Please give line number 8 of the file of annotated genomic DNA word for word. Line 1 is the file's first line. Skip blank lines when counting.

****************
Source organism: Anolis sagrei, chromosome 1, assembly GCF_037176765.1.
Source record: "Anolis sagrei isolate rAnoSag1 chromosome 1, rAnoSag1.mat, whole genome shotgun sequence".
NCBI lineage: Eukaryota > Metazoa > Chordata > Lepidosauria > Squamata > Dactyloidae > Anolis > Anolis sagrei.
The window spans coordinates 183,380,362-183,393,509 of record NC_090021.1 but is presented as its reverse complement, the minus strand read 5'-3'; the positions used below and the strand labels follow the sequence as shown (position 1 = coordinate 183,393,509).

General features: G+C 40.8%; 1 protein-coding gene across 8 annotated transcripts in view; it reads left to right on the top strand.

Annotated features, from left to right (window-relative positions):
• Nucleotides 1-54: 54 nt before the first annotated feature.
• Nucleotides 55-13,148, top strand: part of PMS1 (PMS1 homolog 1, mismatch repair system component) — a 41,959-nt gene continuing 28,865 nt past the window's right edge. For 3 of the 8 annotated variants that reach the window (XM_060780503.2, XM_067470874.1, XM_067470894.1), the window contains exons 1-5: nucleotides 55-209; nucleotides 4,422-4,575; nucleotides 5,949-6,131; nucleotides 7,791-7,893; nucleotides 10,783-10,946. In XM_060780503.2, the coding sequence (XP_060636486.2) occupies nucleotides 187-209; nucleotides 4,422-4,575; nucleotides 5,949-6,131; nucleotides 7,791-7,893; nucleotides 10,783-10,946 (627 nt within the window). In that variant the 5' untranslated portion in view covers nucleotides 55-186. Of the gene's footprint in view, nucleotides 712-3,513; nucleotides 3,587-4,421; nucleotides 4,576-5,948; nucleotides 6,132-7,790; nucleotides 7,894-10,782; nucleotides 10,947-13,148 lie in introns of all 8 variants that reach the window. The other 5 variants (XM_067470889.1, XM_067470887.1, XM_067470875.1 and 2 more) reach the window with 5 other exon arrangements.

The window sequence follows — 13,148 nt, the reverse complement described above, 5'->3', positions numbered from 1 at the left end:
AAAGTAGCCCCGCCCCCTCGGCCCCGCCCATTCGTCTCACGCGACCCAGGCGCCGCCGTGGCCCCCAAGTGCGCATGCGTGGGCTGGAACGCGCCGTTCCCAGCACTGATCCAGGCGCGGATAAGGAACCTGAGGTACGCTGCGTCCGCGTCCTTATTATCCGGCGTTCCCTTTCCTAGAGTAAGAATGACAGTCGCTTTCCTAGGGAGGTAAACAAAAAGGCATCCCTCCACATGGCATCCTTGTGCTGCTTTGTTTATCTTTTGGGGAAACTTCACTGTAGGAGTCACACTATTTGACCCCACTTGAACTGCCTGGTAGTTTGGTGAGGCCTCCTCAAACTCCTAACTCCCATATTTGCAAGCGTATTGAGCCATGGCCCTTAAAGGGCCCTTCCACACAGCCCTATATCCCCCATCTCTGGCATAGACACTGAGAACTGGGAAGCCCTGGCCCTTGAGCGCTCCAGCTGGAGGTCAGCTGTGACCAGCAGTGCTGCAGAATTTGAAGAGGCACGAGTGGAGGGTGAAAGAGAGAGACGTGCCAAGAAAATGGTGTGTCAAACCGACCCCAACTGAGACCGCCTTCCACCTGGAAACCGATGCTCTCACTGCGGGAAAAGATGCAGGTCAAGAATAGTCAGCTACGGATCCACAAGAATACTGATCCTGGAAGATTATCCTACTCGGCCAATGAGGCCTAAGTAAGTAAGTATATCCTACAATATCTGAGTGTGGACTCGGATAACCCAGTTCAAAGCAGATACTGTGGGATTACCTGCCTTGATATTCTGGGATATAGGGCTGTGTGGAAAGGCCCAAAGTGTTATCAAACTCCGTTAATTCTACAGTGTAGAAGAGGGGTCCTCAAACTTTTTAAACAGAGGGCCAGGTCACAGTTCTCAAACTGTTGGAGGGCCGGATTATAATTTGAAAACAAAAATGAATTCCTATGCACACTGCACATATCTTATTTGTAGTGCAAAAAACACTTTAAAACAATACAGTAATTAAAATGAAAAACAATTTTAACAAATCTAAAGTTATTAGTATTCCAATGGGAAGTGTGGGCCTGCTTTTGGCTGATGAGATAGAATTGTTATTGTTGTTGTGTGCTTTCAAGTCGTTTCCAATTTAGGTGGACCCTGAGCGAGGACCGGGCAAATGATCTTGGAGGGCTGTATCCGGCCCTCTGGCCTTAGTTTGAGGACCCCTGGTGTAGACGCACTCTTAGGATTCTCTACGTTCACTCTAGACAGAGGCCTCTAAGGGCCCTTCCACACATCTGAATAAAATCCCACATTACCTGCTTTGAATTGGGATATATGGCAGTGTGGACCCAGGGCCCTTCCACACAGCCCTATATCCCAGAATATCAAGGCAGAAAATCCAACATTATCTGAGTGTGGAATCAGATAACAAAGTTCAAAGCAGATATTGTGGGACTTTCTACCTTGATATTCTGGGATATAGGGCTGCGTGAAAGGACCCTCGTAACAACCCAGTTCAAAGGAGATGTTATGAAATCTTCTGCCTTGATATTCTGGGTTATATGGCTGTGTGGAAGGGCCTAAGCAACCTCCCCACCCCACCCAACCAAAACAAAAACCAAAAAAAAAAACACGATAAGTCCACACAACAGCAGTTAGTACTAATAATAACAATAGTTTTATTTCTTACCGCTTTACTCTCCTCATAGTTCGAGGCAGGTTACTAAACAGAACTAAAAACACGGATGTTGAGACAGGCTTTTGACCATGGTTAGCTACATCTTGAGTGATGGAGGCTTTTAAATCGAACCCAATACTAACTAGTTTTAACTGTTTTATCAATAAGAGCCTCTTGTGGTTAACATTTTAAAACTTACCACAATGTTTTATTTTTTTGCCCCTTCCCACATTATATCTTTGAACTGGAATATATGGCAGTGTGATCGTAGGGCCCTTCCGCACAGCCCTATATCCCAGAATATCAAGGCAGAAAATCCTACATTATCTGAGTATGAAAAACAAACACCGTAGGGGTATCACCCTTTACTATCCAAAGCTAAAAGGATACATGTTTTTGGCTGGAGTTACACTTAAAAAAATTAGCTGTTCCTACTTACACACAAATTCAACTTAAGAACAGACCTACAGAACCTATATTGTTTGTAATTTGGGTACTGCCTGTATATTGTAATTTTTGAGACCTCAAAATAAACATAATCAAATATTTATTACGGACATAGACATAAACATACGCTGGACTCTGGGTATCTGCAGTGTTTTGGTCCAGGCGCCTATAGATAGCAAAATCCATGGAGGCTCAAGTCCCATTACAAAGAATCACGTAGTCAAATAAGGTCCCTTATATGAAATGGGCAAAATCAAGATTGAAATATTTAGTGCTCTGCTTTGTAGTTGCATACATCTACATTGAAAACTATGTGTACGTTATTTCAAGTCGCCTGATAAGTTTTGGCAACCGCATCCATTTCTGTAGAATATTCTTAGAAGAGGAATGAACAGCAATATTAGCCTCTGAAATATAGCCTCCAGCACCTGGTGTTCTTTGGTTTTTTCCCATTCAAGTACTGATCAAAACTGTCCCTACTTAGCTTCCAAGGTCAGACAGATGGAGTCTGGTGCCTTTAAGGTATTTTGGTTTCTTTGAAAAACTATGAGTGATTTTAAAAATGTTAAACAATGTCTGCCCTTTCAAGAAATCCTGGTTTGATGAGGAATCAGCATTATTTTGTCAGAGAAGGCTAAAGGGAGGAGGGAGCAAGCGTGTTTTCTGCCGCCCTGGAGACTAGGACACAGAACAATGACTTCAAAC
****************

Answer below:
• Nucleotides 55-13,148, top strand: part of PMS1 (PMS1 homolog 1, mismatch repair system component) — a 41,959-nt gene continuing 28,865 nt past the window's right edge. For 3 of the 8 annotated variants that reach the window (XM_060780503.2, XM_067470874.1, XM_067470894.1), the window contains exons 1-5: nucleotides 55-209; nucleotides 4,422-4,575; nucleotides 5,949-6,131; nucleotides 7,791-7,893; nucleotides 10,783-10,946. In XM_060780503.2, the coding sequence (XP_060636486.2) occupies nucleotides 187-209; nucleotides 4,422-4,575; nucleotides 5,949-6,131; nucleotides 7,791-7,893; nucleotides 10,783-10,946 (627 nt within the window). In that variant the 5' untranslated portion in view covers nucleotides 55-186. Of the gene's footprint in view, nucleotides 712-3,513; nucleotides 3,587-4,421; nucleotides 4,576-5,948; nucleotides 6,132-7,790; nucleotides 7,894-10,782; nucleotides 10,947-13,148 lie in introns of all 8 variants that reach the window. The other 5 variants (XM_067470889.1, XM_067470887.1, XM_067470875.1 and 2 more) reach the window with 5 other exon arrangements.